The resurrection of the dead, that Jesus offers, was the hope of the Pharisees. This is why we read of Pharisees converting to Christianity. They had little problem with a Jewish Messiah who could defeat death and the grave, this was cool. This was what they were looking forward to.
But to include the Gentiles, without making them become Jews first, was anathema, which is why Paul can talk all the theology he wants, but when he mentions including the Gentiles this happened, Acts 22:17-22 – “17 “When I had returned to Jerusalem and was praying in the temple, I fell into a trance 18 and saw him saying to me, ‘Make haste and get out of Jerusalem quickly, because they will not accept your testimony about me.’ 19 And I said, ‘Lord, they themselves know that in one synagogue after another I imprisoned and beat those who believed in you. 20 And when the blood of Stephen your witness was being shed, I myself was standing by and approving and watching over the garments of those who killed him.’ 21 And he said to me, ‘Go, for I will send you far away to the Gentiles.’” 22 Up to this word they listened to him. Then they raised their voices and said, “Away with such a fellow from the earth! For he should not be allowed to live.”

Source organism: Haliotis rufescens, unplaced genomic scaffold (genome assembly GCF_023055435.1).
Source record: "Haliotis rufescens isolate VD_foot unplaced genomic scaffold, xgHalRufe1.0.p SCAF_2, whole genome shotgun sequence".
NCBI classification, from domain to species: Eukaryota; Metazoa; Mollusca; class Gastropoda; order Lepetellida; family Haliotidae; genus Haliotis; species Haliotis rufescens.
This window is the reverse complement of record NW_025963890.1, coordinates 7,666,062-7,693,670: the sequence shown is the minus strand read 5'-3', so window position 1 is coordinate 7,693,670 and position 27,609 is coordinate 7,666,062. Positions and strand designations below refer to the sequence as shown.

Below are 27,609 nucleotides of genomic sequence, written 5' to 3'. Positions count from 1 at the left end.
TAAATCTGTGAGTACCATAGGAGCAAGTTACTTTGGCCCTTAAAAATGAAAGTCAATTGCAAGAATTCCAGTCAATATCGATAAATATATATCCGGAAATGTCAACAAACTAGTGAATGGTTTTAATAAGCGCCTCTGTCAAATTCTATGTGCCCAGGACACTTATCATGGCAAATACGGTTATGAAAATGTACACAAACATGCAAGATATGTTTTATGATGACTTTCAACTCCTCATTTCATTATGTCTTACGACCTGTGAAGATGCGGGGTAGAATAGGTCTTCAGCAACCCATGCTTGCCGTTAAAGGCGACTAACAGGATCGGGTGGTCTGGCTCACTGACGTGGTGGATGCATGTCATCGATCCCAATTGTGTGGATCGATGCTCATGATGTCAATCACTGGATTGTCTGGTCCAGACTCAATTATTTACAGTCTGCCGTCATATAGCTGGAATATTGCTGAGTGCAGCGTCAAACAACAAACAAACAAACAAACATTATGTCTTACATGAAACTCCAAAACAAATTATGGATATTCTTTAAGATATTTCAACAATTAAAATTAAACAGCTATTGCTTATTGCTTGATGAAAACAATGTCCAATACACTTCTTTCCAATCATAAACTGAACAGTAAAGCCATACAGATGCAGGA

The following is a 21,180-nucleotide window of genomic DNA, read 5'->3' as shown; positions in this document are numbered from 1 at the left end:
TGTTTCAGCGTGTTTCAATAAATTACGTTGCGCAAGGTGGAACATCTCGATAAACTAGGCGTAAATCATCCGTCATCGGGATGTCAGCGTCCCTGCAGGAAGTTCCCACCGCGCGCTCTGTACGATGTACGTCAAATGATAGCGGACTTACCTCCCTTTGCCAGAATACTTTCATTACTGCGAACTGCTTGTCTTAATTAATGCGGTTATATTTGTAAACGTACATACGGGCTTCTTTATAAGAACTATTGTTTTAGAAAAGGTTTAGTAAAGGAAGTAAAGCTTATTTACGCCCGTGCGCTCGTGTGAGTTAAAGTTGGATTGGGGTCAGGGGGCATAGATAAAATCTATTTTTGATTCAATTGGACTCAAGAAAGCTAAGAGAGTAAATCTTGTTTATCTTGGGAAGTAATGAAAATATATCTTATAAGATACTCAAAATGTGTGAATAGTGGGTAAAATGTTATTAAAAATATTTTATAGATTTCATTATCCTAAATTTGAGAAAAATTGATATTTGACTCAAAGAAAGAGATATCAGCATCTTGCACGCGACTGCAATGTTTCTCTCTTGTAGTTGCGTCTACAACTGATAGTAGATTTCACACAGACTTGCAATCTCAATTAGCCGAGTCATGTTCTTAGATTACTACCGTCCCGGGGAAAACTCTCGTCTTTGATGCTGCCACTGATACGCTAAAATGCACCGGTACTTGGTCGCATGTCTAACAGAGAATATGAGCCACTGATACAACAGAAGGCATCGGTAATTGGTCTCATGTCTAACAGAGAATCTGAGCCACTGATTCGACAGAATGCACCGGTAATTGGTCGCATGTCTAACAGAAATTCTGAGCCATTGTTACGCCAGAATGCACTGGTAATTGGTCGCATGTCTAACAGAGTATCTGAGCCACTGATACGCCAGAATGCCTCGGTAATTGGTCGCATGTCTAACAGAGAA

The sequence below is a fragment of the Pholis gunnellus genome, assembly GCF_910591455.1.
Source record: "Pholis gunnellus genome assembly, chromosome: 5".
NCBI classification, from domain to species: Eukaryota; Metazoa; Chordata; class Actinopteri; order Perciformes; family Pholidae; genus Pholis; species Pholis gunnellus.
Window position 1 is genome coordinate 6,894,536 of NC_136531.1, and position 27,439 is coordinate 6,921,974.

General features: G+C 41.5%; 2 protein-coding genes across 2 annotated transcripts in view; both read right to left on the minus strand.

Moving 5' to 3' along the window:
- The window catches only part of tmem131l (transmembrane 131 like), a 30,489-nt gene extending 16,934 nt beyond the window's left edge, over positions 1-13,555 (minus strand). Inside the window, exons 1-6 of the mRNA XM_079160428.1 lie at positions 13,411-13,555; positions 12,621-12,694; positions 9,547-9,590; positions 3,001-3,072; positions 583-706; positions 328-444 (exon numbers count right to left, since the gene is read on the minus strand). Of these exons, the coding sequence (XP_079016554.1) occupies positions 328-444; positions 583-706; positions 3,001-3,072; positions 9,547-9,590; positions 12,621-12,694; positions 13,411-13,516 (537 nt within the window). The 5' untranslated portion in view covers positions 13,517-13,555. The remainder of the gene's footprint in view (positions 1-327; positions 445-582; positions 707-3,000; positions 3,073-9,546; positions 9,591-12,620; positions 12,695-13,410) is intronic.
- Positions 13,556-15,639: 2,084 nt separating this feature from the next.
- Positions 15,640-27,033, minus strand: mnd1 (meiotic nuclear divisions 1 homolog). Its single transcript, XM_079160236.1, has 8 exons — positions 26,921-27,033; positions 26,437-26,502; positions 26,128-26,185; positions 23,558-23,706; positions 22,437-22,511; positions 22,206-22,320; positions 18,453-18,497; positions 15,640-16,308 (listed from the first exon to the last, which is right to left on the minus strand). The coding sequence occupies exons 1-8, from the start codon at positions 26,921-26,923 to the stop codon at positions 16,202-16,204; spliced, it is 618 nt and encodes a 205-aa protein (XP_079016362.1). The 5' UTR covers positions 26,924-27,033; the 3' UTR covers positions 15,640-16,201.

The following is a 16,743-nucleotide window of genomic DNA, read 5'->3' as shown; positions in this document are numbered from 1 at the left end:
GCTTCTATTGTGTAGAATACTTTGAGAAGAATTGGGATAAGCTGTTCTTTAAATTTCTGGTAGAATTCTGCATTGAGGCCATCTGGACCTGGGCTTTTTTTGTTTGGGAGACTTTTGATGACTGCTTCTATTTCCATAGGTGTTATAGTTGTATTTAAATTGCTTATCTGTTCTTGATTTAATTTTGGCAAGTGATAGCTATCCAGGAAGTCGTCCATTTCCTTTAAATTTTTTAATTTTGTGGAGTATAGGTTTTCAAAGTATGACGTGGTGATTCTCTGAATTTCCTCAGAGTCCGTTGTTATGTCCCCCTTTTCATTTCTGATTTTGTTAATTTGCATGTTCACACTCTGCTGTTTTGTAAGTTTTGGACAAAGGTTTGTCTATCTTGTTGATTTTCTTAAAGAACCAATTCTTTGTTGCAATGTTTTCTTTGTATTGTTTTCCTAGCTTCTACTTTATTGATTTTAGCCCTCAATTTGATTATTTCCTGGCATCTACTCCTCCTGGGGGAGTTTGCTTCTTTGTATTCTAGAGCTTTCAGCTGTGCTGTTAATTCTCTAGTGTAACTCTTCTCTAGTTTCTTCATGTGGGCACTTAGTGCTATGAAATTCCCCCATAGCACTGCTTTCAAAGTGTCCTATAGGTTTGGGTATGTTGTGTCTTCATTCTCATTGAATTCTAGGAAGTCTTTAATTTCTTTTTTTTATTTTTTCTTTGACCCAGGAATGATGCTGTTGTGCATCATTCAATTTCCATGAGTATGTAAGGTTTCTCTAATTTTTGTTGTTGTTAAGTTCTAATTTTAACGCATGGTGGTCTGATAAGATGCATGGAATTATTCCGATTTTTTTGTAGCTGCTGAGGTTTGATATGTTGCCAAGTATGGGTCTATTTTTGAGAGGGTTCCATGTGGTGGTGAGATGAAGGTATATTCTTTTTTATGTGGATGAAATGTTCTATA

“Up to this word they listened to him.” What word? Gentiles. When he said that he needed to take the message of God to the Gentiles, they went Middle Eastern on him. They wanted him strung up, probably crucified, at least stoned. To them such a wicked man did not deserve to live? But why? Because they hated Gentiles?
Well to a large degree, yes. The Jews did in some measure hate the Greeks, because a Greek King, Antiochus Epiphanies, had committed the abomination of desolation by sacrificing a pig on the altar. The Seleucid Greek kings had also viscously persecuted the Jews while they were under their rule.
The Greeks were determined to make the Jews Greeks, they even banned circumcision. The Jews were determined to remain Jews. This ended in war. A big war, the Jews eventually won it.